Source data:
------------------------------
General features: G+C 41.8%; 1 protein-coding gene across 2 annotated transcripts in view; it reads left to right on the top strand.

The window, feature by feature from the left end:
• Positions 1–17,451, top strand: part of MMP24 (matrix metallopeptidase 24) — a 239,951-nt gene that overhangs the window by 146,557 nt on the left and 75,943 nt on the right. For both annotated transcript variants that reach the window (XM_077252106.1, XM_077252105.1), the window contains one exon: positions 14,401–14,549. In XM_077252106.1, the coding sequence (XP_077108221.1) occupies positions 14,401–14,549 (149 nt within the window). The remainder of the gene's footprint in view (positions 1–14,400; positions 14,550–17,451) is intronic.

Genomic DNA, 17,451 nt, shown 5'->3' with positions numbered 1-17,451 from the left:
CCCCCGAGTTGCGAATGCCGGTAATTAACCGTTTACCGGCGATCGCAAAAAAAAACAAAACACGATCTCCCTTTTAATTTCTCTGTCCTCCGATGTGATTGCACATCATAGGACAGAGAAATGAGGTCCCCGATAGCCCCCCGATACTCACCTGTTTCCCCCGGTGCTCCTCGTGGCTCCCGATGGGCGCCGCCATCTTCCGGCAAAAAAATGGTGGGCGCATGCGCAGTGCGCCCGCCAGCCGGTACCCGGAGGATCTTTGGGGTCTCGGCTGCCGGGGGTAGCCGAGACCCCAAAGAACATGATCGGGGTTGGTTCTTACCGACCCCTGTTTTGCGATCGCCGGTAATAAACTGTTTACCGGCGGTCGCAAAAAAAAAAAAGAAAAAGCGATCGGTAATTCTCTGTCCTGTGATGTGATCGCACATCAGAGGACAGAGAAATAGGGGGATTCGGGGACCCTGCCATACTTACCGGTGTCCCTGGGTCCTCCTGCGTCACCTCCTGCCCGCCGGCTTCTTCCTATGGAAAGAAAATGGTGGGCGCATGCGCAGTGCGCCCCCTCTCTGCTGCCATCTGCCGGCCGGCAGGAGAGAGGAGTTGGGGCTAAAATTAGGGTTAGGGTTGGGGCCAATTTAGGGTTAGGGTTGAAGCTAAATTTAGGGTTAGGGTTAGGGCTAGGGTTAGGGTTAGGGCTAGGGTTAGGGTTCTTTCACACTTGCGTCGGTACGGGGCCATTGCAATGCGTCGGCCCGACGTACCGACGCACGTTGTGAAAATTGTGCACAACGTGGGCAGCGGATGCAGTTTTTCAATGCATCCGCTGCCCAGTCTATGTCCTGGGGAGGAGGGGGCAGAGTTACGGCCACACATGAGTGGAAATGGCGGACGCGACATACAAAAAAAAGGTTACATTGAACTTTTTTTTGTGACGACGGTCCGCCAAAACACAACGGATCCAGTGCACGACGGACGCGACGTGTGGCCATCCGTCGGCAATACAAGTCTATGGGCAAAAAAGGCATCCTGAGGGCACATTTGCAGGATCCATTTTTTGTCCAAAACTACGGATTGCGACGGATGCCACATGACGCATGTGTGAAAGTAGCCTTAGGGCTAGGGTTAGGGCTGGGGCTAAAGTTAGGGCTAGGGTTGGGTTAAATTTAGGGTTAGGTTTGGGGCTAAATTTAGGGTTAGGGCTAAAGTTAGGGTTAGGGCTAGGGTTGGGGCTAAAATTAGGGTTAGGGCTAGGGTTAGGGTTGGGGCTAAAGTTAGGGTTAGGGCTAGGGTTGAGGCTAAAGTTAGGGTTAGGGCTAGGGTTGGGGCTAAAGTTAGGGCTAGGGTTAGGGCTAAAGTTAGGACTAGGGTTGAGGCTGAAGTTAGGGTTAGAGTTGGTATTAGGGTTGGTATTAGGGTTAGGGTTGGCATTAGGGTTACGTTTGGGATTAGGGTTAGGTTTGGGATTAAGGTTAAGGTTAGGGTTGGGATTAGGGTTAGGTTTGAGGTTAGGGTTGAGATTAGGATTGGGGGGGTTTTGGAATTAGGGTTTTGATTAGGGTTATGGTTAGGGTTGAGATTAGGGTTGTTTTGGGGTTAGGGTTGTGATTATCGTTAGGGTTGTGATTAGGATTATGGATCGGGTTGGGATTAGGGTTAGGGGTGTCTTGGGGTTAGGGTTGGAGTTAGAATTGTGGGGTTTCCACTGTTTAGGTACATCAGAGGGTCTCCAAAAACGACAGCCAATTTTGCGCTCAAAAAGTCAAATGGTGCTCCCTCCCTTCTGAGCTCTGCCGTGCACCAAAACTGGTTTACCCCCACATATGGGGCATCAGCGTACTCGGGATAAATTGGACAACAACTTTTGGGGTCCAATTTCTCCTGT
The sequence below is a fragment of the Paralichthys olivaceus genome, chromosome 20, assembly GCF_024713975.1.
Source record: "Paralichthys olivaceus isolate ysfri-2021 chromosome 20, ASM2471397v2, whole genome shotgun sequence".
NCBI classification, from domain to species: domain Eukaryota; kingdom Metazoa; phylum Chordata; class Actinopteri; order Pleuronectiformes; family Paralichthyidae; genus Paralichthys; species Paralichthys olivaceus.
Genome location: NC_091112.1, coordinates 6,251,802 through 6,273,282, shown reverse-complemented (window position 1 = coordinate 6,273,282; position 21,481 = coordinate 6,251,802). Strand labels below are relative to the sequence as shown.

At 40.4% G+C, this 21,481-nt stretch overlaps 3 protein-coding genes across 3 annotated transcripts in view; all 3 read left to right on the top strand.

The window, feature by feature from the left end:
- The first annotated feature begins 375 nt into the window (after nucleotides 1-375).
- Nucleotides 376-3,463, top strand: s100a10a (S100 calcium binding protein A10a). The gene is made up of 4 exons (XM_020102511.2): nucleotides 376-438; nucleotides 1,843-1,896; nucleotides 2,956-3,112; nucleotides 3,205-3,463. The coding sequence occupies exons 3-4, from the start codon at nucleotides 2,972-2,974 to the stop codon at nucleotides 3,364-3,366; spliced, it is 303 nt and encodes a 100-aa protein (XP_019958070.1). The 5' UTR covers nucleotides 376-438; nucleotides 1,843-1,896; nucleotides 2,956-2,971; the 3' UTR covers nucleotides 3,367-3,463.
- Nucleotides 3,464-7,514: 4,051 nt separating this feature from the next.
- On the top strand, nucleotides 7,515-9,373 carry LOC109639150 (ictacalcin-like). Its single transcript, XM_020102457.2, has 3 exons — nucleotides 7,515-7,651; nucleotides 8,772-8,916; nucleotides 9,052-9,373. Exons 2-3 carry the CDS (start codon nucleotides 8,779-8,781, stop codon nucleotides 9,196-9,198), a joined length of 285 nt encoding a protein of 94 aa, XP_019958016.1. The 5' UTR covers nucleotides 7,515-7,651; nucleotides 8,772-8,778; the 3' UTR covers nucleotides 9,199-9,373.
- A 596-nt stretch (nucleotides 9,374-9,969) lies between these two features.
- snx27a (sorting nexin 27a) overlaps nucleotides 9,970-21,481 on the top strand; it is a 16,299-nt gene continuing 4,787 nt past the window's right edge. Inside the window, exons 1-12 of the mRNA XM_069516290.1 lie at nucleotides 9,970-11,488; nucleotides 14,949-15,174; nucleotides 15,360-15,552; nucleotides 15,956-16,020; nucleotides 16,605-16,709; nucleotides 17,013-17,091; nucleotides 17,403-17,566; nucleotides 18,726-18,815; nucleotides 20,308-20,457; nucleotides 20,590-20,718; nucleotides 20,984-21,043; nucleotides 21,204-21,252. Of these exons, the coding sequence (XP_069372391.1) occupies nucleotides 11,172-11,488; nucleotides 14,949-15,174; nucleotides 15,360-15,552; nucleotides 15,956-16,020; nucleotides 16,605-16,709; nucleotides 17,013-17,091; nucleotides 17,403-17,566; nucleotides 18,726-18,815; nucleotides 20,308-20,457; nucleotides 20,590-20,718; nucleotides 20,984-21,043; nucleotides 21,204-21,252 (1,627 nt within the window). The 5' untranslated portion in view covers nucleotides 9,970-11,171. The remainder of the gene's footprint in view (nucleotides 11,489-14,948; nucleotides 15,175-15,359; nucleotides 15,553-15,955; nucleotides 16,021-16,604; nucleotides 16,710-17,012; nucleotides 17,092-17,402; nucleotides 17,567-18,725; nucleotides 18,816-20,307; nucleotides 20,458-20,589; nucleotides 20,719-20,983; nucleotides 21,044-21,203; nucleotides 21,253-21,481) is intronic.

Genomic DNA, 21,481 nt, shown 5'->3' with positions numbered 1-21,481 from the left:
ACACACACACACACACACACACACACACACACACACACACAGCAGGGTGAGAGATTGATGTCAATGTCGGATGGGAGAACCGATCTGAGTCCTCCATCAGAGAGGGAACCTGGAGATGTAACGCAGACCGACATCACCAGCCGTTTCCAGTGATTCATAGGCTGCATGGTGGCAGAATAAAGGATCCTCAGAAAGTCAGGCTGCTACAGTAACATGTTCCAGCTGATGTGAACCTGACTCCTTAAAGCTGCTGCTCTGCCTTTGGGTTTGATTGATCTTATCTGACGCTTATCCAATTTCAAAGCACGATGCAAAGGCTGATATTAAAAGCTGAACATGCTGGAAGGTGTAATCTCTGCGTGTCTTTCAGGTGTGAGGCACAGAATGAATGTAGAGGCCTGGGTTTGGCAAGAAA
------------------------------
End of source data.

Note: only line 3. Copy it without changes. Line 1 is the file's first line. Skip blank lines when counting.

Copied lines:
• Positions 1–17,451, top strand: part of MMP24 (matrix metallopeptidase 24) — a 239,951-nt gene that overhangs the window by 146,557 nt on the left and 75,943 nt on the right. For both annotated transcript variants that reach the window (XM_077252106.1, XM_077252105.1), the window contains one exon: positions 14,401–14,549. In XM_077252106.1, the coding sequence (XP_077108221.1) occupies positions 14,401–14,549 (149 nt within the window). The remainder of the gene's footprint in view (positions 1–14,400; positions 14,550–17,451) is intronic.